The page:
Montessori believed the education of movements is very complex, as it must correspond to all the coordinated movements that the child has to establish in his physiological organism. Muscular education refers to:


• The primary movements of everyday life (walking, rising, sitting, handling objects)
• The care of the person
• Management of the household
• Gardening
• Manual work
• Gymnastic exercises
• Rhythmic movements

An example of motor education curriculum includes dressing and undressing, the first step taught in the care of the person. A collection of frames with attached clothing that must be buttoned, hooked and tied together are used to practice dressing and undressing. First, the teacher demonstrates the different actions necessary to complete the task through each separate stage. Then, she carefully guides the child to complete the task. Many children will not need this lesson as they have learned from others (Montessori, 1965).
In the same way for the teaching of larger movements, the teacher directs at the beginning—perhaps without words—but with precise actions.
In larger groups, the children learn to take turns. Their work is spontaneous. Even children as young as two and a half years old imitate older children within the group. Learning to walk on a line, then marching with musical instruments is taught by the teacher first demonstrating, then withdrawing from the group and allowing the children to proceed on their own.

(2) Sensory Education
The Montessori classroom plays a key role in sensory education, particularly, building a solid foundation for abstract learning.
Montessori's observation that the act of a Montessori child touching an object is a building block for writing, just as looking will be essential to reading development, is at the core of sensory education. Movement is the key to growth and development - to sensory and motor outputs, to sensing, knowing and learning. With number rods, the child can teach himself abstract concepts through practice with concrete manipulative Montessori materials (Orem, 1969).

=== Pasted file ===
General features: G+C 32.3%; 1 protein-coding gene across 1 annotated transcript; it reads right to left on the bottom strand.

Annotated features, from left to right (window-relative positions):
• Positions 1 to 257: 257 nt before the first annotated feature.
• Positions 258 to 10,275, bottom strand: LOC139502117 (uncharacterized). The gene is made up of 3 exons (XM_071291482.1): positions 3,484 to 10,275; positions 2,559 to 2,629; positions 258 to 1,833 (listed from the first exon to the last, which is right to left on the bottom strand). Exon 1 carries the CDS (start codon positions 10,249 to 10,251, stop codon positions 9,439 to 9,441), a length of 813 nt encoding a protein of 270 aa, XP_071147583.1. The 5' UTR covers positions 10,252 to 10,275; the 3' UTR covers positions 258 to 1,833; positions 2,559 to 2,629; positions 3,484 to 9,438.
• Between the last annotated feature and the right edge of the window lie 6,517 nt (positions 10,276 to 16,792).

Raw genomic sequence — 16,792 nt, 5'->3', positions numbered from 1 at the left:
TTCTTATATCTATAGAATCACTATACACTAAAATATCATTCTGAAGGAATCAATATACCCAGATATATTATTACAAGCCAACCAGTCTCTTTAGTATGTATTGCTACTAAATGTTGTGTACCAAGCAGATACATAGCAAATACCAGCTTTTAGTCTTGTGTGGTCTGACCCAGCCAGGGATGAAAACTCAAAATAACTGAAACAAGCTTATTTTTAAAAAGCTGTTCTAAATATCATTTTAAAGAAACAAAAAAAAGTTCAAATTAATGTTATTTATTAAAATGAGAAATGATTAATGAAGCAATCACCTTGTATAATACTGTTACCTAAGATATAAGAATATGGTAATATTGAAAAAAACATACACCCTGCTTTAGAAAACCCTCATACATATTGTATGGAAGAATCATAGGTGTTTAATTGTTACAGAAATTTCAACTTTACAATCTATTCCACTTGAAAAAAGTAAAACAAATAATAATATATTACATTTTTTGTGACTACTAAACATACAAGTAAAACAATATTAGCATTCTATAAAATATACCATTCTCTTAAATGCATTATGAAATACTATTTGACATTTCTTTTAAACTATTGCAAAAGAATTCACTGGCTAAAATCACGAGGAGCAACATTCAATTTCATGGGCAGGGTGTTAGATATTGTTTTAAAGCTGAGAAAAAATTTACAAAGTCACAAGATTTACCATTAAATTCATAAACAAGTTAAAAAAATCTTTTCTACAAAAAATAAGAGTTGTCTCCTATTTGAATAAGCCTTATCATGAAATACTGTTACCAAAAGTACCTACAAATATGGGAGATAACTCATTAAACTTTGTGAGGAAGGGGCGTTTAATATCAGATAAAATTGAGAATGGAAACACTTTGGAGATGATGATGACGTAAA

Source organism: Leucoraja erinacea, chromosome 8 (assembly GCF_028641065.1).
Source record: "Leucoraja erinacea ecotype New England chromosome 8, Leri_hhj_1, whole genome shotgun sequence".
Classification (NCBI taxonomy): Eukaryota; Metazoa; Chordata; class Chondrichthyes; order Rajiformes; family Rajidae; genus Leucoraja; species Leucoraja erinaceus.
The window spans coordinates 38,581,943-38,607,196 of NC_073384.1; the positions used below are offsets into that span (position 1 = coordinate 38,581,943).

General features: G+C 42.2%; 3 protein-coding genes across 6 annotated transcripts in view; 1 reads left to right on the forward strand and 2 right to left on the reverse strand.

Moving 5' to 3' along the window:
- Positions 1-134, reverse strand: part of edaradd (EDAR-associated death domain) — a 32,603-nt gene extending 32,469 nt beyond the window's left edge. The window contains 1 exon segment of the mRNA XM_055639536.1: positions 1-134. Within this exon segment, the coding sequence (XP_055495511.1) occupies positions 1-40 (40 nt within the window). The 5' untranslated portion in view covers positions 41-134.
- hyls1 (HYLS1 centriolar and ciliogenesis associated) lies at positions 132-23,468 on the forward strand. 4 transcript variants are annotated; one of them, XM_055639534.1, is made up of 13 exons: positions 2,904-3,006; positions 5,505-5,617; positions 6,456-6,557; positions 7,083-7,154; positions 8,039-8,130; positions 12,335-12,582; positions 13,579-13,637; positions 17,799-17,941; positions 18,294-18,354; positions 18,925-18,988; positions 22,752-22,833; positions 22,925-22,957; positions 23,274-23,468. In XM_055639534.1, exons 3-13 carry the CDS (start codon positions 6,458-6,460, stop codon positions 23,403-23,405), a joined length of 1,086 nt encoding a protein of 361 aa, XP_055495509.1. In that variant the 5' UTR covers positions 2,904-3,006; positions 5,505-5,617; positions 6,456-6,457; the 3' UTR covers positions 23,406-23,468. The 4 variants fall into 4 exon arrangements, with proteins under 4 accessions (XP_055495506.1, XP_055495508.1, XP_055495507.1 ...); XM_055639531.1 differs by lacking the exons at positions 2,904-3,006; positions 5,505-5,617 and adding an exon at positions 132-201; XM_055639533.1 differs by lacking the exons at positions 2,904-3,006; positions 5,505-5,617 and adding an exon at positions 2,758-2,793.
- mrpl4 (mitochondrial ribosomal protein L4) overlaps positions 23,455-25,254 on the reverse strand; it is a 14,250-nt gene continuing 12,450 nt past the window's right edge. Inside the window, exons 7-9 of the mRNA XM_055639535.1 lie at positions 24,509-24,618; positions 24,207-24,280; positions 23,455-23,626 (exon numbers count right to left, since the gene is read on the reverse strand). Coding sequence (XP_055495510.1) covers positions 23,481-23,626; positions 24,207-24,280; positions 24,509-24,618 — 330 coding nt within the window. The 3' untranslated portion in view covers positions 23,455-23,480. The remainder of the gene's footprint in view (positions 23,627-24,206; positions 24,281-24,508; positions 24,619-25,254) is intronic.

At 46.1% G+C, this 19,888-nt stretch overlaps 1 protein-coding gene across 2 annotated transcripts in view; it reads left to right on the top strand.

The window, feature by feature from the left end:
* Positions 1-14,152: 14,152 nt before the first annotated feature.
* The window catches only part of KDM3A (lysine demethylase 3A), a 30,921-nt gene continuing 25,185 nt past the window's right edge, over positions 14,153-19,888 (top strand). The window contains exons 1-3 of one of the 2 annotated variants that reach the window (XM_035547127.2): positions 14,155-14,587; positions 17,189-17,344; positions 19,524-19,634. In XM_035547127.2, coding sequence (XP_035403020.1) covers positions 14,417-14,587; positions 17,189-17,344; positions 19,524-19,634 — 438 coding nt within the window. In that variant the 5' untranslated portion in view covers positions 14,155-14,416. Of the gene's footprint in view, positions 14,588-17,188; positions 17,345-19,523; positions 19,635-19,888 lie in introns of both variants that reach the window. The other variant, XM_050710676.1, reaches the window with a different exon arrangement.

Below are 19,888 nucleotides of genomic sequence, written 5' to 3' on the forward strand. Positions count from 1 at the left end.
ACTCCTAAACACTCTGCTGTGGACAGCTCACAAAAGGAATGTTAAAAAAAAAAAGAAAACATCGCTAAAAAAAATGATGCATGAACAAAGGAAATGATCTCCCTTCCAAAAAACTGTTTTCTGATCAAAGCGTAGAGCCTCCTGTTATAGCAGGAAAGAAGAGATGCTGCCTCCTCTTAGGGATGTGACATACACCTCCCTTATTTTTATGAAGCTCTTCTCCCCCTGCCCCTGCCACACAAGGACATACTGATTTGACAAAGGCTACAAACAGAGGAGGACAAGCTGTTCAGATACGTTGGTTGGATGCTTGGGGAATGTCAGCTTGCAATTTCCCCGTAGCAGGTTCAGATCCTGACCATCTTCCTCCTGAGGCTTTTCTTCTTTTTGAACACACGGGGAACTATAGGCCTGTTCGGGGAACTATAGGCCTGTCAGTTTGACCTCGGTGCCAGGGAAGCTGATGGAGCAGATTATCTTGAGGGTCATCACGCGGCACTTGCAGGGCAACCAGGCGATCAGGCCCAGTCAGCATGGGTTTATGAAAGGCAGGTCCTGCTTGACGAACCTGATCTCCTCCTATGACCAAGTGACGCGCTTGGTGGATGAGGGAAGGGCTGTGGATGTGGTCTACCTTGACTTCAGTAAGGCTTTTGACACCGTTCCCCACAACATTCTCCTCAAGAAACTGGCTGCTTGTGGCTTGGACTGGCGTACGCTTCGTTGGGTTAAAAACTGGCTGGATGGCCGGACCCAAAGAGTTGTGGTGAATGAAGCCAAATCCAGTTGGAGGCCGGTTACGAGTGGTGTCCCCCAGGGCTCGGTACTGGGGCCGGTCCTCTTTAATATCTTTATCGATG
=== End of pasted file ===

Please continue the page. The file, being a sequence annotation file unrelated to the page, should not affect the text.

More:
By using cylinders that decrease and increase in diameter and height, the child watches other children and places them back in the right place. Or, the teacher may remove them from the holder, mix them up, and ask the child to put them in the correct order.
Wooden cubes, prisms and rods help the child train his eye to the recognition of difference in size between similar objects. Smooth and rough textures and a variety of fabrics teach tactile sensations. Examining wooden tablets of differing weight and arranging colored tablets according to shade, helps to develop a “color memory.” Geometrical wooden insets allow the child to arrange shapes of varying size.

(3) Intellectual (language, etc.) Education
Developing the sense of hearing is essential to developing language and speech. Training a child to follow sounds and noises in the environment as well as to recognize and discriminate between them is preparing him to follow more accurately the sounds of articulate language. This means a teacher must pronounce clearly and communicate the sounds of the word when she speaks to a child.